Clinical Experience is at the Core
Clinical work provides the foundation of educator development and is designed to integrate theory and coursework into practice. Clinical work is also known as field experience or a practicum. Essentially this is teacher candidates in the PK-12 classroom practicing what they are learning with their professors under the guidance of an expert teacher. The UW-Parkside collaborates with PK-12 schools to provide all education students with placements that will develop their skills of planning, organizing, instructing, evaluating, and leading a classroom of students. UW-Parkside is appreciative to all who contribute to the success of our clinical programs.
The clinical program within the Educator Development Program is designed based on the ten principles guiding the clinical preparation of educators identified by the National Council for the Accreditation of Teacher Education (NCATE) Blue Ribbon Panel on Clinical Preparation and Partnerships for Improved Student Learning (NCATE, 2010). The clinical program is focused on developing and applying professional knowledge, skills and dispositions to advance the learning of students in PK-12 education. Thus, clinical practice and learning "in real PK-12 classrooms, in real schools" is integrated across all developmental levels of the program. This diagram will give you an overview of the structure of the clinical program and show how it coordinates with your course work. Developmental Structure Diagram UW-Parkside students in the Educator Development Program bring the entirety of their developing knowledge and skill in content, pedagogy, and design of learning experiences to bear on their practice in clinical experiences - furthering their development as educators both in the academic setting and in the field.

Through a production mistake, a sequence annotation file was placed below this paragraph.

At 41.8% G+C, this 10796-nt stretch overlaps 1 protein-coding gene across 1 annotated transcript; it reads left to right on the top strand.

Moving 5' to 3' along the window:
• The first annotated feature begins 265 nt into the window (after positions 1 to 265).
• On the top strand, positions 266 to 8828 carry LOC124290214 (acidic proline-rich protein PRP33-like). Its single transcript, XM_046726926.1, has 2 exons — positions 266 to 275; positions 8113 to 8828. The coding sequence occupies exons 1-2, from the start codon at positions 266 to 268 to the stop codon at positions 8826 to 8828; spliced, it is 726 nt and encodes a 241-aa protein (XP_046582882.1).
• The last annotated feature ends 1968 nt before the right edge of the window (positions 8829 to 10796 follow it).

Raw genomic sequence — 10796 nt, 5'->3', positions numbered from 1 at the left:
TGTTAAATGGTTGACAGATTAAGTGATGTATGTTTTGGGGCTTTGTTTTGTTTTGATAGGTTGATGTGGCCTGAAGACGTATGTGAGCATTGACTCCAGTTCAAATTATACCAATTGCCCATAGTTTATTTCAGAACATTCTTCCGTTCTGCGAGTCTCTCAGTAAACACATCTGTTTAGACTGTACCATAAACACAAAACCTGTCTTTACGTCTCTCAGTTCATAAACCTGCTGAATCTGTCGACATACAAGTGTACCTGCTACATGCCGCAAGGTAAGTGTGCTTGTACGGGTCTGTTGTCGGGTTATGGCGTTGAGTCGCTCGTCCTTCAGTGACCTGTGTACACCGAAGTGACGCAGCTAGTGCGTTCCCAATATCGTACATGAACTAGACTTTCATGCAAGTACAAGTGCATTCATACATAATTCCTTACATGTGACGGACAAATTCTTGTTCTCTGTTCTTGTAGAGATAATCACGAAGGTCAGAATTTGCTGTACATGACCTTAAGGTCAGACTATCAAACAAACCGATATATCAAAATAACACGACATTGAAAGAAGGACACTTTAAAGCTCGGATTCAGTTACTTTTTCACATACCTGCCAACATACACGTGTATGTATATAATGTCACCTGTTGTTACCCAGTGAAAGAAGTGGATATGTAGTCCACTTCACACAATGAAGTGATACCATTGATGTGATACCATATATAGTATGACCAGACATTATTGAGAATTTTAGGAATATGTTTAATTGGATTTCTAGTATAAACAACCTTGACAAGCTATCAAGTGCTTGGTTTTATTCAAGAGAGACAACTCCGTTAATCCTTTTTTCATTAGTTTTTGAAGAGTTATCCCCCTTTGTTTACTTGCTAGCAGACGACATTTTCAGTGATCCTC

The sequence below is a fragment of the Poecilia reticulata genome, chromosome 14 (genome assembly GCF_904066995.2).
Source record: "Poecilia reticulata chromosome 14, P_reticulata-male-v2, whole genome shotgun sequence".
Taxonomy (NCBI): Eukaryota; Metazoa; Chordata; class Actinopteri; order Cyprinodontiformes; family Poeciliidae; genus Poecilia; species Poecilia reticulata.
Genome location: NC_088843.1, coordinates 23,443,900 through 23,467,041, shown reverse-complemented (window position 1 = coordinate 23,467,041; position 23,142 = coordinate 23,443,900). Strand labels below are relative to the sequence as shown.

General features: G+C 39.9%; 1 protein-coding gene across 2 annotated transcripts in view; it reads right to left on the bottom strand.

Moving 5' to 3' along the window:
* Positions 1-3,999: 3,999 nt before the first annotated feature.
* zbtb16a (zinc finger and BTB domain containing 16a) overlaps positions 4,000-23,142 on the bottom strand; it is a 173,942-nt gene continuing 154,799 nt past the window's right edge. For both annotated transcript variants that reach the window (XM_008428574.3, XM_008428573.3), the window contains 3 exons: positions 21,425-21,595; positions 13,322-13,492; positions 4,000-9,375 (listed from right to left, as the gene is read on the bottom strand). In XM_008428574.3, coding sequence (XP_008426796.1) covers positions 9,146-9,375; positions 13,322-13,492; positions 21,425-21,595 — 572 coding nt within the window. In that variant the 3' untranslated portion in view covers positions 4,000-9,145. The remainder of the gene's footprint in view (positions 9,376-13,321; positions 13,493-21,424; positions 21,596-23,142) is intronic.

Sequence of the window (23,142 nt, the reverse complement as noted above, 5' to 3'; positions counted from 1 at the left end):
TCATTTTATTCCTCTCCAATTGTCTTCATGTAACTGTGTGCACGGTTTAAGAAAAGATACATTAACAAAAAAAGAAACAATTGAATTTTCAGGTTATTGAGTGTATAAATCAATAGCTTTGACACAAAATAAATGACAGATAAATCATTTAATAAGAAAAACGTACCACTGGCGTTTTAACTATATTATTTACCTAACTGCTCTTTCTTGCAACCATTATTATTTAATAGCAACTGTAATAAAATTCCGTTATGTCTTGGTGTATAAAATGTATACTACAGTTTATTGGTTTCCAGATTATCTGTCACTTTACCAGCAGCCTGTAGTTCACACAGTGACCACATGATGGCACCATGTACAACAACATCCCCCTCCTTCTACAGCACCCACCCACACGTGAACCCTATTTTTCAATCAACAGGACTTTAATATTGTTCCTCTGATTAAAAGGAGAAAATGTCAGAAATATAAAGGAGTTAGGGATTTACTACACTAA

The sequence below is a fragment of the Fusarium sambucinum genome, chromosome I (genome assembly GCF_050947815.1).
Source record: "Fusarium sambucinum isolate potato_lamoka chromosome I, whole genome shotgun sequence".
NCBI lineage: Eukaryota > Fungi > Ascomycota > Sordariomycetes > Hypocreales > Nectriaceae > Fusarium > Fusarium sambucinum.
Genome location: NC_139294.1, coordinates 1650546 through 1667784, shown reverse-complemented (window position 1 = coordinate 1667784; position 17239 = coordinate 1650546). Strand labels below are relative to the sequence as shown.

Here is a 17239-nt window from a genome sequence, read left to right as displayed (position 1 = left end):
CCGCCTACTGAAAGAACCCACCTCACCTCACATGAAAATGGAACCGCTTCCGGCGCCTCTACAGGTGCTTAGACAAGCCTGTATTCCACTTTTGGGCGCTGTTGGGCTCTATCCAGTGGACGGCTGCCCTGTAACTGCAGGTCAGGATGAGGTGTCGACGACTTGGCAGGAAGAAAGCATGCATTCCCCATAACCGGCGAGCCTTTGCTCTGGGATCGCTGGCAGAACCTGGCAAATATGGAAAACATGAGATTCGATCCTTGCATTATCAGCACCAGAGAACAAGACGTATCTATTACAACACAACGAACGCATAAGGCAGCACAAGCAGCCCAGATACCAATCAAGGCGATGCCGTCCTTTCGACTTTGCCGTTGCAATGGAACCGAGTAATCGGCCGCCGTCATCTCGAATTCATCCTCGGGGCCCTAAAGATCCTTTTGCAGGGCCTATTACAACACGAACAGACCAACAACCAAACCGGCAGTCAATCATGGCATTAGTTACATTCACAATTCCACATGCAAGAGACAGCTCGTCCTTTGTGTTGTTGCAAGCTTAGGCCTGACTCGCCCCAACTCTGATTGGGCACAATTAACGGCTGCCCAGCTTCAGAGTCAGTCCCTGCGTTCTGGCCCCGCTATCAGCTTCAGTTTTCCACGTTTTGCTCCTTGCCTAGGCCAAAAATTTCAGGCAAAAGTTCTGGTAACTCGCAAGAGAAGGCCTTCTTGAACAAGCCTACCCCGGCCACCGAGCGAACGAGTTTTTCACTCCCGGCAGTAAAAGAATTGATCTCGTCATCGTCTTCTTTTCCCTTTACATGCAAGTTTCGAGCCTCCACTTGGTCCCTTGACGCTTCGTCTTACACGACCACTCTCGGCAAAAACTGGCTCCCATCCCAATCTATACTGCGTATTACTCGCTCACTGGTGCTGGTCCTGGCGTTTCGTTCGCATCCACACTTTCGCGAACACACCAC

Candidates complete a full 12 credit hours in the clinical component of the program, integrated with the bachelor's degree program for degree-seeking students. These 12 credit hours represent 240-300 contact hours in the field, directly engaged in experiential learning in practice. Candidates complete a further 12 credit hours in the 18-week Residency (student teaching) capstone experience. Residency is a full time experience that follows the calendar of the school where the placement occurs.
Based on the research from St. Cloud State University and Arizona State University under the federal Teacher Quality Grants, the program has adopted a co-teaching model of clinical practice. This model (Clinical Program Prospectus) ensures the on-going modeling of effective instruction and a continuing focus on student achievement with the teacher candidate working side by side with the professional educator in their assigned placement. Co-teaching allows teacher candidates to learn in a collaborative manner and to harness the power of a team in service to student learning in the classroom. Co-teaching is quickly emerging as a best practice in educator development and our partner schools are excited with this opportunity as it has shown positive results for student achievement.